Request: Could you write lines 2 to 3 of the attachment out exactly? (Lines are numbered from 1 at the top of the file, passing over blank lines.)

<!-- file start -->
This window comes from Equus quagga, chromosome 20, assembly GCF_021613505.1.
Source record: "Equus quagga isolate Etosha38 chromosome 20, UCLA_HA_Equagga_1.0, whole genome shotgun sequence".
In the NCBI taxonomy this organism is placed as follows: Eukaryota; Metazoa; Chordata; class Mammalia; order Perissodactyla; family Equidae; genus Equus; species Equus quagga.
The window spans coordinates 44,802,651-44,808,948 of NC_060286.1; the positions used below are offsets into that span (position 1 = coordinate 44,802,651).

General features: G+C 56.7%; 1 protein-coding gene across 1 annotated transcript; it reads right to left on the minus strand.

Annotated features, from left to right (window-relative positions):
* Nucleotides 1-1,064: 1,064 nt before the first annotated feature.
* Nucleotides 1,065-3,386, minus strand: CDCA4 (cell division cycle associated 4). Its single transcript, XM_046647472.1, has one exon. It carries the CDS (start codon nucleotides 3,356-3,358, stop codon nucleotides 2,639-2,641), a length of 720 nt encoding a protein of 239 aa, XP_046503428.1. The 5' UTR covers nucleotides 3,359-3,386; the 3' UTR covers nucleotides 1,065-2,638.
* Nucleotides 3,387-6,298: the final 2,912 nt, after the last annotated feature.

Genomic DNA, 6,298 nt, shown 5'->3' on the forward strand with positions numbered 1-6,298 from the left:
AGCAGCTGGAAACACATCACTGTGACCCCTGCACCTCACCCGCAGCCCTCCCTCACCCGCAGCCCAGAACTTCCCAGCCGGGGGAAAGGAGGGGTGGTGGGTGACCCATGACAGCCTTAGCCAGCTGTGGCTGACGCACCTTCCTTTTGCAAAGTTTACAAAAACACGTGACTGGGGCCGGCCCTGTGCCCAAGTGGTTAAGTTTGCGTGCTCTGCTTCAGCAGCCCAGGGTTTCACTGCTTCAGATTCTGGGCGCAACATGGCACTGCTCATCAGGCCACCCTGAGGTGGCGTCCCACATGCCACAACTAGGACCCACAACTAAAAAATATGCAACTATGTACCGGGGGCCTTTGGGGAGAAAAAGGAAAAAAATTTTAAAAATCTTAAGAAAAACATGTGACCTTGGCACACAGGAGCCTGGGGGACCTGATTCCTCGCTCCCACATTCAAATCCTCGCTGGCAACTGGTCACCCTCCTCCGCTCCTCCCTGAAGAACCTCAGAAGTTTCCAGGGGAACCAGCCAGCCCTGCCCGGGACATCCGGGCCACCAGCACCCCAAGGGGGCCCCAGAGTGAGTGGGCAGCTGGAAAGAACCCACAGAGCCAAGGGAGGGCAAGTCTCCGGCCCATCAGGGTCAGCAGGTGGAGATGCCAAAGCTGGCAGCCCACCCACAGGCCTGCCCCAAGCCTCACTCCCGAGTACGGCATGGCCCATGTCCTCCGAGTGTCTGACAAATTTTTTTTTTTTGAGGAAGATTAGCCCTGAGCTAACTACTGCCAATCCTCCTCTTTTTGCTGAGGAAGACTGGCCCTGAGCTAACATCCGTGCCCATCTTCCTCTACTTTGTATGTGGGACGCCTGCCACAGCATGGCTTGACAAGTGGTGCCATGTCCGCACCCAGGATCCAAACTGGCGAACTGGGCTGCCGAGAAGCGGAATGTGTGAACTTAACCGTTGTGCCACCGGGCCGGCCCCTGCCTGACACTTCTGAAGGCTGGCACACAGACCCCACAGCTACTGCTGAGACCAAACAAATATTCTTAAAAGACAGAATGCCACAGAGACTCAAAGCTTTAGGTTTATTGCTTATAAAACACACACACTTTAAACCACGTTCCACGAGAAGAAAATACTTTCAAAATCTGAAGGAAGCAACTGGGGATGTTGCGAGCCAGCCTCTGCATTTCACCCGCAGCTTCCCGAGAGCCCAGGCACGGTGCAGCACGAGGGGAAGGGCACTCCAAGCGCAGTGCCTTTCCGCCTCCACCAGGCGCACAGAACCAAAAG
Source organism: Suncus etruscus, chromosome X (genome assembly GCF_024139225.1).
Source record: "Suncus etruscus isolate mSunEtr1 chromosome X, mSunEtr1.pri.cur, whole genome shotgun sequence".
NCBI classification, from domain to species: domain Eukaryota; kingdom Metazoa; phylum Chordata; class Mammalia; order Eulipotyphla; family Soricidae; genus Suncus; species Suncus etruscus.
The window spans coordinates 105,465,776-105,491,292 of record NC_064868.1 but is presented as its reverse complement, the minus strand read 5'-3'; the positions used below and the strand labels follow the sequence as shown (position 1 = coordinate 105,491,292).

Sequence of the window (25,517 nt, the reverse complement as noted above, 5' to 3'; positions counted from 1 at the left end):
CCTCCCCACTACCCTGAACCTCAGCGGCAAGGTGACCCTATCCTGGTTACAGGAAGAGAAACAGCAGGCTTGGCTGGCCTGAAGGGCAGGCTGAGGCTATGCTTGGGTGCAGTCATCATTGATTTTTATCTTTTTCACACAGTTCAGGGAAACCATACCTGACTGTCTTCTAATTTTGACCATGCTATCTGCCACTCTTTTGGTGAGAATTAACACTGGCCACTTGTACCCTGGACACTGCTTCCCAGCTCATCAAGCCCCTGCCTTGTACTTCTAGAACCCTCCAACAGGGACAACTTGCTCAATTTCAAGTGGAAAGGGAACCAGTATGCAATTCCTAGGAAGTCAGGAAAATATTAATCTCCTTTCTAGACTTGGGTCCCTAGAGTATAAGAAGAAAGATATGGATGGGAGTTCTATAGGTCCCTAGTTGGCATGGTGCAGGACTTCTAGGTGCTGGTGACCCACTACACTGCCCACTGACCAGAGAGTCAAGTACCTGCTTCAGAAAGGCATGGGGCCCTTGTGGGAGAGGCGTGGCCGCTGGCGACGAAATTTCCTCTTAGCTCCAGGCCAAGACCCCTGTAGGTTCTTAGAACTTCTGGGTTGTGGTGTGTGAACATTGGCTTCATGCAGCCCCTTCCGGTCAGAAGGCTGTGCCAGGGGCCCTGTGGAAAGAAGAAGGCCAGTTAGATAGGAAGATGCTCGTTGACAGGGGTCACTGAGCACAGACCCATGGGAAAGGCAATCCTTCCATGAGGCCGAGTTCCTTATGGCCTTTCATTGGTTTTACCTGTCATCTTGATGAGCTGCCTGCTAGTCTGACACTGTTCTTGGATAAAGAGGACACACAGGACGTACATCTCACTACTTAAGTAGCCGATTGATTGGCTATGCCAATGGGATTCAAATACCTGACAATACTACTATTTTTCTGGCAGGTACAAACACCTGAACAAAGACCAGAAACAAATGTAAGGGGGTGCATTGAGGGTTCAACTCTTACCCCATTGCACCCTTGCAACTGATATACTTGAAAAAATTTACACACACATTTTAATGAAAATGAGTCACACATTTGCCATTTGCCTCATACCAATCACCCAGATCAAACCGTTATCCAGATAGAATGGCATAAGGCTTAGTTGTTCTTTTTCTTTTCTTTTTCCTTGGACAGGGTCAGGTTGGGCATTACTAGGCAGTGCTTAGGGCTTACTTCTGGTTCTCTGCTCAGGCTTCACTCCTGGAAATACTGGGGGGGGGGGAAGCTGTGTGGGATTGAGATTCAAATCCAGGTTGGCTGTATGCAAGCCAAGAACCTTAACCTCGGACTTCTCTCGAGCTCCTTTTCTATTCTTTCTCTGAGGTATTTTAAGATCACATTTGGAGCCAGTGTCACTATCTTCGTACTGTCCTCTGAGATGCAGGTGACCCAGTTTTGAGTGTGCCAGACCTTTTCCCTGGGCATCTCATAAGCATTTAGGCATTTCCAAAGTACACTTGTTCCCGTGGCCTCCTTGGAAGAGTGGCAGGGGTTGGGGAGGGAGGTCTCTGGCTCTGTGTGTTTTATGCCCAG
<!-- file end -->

Source record: "Equus quagga isolate Etosha38 chromosome 20, UCLA_HA_Equagga_1.0, whole genome shotgun sequence".
In the NCBI taxonomy this organism is placed as follows: Eukaryota; Metazoa; Chordata; class Mammalia; order Perissodactyla; family Equidae; genus Equus; species Equus quagga.